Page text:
The Ministry, in a statement released yesterday, said its focus is to audit the fiscal account and provide a credible basis for economic policy going forward.
“Our commitment is to restore fiscal policy credibility, and transparency as well as policy clarity,” it said.
According to the statement, the Finance Minister, Ken Ofori-Atta, has already held bilateral meetings with various ministries, departments and agencies to review their policies and ensure consistency with government’s medium term policy strategy.
“During the review and audit process, Municipal and District Assemblies (MDAs) submitted unbudgeted projects and commitment of about GHC7 billion, which will have to be validated as the budget process continues.
“We will have a better sense of the numbers before the budget, and have a team assembled to complete our forensic audit to confirm the validity of these expenses and that value for money was obtained at all times,” it said.
The Ministry said it plans to rationalize public expenditure, strengthen contract management and realign statutory funds to prioritize projects.
“We are committed to ensuring fiscal discipline and good economic governance, focusing on transparent and accountable use of public resources in accordance with the new public Financial Management Law,” it said.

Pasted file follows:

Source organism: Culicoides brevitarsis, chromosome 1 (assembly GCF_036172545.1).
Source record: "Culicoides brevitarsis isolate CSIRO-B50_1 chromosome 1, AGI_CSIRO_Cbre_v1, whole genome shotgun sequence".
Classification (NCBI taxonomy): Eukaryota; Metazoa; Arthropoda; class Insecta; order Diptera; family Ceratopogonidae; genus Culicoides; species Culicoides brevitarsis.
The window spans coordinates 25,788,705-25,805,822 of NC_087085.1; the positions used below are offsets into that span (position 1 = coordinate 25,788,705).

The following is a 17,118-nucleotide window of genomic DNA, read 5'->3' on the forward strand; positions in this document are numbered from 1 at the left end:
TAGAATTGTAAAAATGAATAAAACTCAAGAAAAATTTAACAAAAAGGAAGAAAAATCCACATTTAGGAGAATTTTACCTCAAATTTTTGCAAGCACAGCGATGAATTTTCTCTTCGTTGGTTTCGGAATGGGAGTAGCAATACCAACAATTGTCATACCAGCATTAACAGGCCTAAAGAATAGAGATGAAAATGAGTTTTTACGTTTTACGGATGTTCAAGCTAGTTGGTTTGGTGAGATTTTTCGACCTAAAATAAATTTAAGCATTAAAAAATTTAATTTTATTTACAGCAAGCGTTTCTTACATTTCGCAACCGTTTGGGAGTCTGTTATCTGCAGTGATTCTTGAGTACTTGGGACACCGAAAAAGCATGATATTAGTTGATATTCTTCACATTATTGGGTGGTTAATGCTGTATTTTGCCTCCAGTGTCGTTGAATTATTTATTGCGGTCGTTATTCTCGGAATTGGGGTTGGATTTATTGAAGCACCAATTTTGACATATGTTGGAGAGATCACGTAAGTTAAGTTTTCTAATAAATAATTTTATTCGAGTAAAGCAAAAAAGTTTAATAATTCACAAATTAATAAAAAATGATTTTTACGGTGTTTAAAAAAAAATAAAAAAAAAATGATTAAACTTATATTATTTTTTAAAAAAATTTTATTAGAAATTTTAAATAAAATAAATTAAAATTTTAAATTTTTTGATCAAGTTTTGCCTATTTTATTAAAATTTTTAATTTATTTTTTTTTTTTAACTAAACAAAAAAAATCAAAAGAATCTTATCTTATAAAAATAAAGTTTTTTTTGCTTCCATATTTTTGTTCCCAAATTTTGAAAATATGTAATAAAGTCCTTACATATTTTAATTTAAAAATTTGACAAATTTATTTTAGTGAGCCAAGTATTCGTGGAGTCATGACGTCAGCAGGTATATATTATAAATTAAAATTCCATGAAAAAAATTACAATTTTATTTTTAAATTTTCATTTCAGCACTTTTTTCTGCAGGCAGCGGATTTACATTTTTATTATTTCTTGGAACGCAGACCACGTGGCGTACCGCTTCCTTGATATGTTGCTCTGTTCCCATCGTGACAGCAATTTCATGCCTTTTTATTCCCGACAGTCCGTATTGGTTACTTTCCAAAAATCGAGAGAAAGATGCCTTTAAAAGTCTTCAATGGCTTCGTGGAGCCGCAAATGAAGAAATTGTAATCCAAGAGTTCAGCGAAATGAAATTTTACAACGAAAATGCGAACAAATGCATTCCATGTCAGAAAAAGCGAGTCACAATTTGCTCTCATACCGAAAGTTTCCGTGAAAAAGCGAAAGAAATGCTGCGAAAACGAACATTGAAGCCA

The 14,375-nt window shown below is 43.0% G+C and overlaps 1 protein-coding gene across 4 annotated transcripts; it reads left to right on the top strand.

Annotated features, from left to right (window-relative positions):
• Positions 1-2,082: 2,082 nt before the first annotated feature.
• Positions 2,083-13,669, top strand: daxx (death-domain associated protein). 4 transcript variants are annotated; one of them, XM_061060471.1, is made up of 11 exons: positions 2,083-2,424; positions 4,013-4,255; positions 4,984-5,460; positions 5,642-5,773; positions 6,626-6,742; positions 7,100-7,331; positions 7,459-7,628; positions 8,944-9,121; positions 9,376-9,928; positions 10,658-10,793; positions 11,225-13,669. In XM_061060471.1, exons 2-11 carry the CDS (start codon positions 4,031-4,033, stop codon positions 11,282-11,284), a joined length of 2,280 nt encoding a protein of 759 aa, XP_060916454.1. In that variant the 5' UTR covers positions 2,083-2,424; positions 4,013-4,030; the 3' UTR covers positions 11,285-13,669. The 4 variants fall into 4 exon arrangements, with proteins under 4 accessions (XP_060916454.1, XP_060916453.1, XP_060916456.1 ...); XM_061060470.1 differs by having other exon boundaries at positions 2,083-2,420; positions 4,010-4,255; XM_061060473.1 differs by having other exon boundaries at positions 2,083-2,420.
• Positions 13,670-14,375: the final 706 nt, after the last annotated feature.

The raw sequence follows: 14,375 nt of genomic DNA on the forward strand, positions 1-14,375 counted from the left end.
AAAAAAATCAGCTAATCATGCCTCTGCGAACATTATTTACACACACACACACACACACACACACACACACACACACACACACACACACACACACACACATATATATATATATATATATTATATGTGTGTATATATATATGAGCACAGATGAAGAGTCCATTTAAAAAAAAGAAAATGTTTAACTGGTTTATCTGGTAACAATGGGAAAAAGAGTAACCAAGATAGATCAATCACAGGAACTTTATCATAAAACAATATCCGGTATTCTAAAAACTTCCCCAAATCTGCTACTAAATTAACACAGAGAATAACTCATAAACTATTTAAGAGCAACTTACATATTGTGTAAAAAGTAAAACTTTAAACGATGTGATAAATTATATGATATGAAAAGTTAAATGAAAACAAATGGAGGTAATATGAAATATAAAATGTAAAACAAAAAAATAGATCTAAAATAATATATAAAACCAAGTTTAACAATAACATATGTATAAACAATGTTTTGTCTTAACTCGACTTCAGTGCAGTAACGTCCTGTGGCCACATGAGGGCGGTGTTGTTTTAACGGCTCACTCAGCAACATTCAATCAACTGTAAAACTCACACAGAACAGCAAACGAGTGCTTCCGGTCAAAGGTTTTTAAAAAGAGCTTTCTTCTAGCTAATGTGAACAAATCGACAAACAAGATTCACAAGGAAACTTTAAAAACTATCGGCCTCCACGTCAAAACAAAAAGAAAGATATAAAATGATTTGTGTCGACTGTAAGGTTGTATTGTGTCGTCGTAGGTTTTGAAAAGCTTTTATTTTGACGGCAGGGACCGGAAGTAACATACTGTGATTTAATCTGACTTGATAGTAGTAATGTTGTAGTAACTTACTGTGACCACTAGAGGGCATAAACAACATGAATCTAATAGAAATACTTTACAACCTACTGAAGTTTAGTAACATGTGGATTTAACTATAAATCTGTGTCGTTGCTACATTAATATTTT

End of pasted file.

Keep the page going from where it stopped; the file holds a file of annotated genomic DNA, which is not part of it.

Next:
Challenges For New Minister
Meanwhile, the International Monetary Fund (IMF) has said that Ghana’s short to medium-term prospects were at risk due to the emergence of large fiscal and external imbalances in recent years which slowed growth.
The Fund added that the Mahama-led NDC government’s attempts at achieving fiscal consolidation since 2013 have been challenged by external shocks like fall in commodity prices on the international markets (cocoa, gold and oil), policy slippages and the ever-rising interest cost.
The IMF quoted the net international reserves position of Ghana as a weak one with a depreciated exchange rate which was seeing a downward spiral all in mid-2014.
According to the Fund, the situation stabilized on the back of the Eurobond issuance in September 2014 and a short-term loan contracted by Cocoa Board.
The Fund described the rising public debt stock as alarming and unsustainable.
By Cephas Larbi
A Freelance Journalist, Entrepreneur and Philanthropist. Editor-in-Chief of www.233times.com. A contributory writer for Ghanaian Chronicle Newspaper. An alumnus of Adisadel College where he read General Arts. He holds first degree in Bachelor of Arts from the University of Ghana; Political Science (major) and History (minor). He has also pursued MSc Corporate Social Responsibility (CSR) and Energy with Public Relations (PR) at the Robert Gordon University in the United Kingdom. His mentors are Rupert Murdoch, Warren Buffet, Sam Jonah, Kwaku Sakyi Addo and Piers Morganview all posts by: Nana Kwesi Coomson
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